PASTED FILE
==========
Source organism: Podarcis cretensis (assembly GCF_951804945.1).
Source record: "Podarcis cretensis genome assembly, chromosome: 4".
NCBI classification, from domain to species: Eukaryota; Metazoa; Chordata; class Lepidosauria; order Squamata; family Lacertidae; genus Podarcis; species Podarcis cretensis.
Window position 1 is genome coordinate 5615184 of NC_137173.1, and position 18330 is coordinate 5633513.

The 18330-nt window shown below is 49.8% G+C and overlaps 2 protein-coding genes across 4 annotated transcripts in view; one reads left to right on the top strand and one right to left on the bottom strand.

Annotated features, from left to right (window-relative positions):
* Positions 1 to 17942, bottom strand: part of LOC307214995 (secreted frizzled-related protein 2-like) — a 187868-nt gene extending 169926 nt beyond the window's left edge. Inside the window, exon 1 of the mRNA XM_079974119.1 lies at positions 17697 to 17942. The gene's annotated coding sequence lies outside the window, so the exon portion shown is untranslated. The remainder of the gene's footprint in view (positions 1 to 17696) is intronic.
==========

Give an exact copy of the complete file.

Source organism: Podarcis cretensis (assembly GCF_951804945.1).
Source record: "Podarcis cretensis genome assembly, chromosome: 4".
NCBI classification, from domain to species: Eukaryota; Metazoa; Chordata; class Lepidosauria; order Squamata; family Lacertidae; genus Podarcis; species Podarcis cretensis.
Window position 1 is genome coordinate 5615184 of NC_137173.1, and position 18330 is coordinate 5633513.

The 18330-nt window shown below is 49.8% G+C and overlaps 2 protein-coding genes across 4 annotated transcripts in view; one reads left to right on the top strand and one right to left on the bottom strand.

Annotated features, from left to right (window-relative positions):
* Positions 1 to 17942, bottom strand: part of LOC307214995 (secreted frizzled-related protein 2-like) — a 187868-nt gene extending 169926 nt beyond the window's left edge. Inside the window, exon 1 of the mRNA XM_079974119.1 lies at positions 17697 to 17942. The gene's annotated coding sequence lies outside the window, so the exon portion shown is untranslated. The remainder of the gene's footprint in view (positions 1 to 17696) is intronic.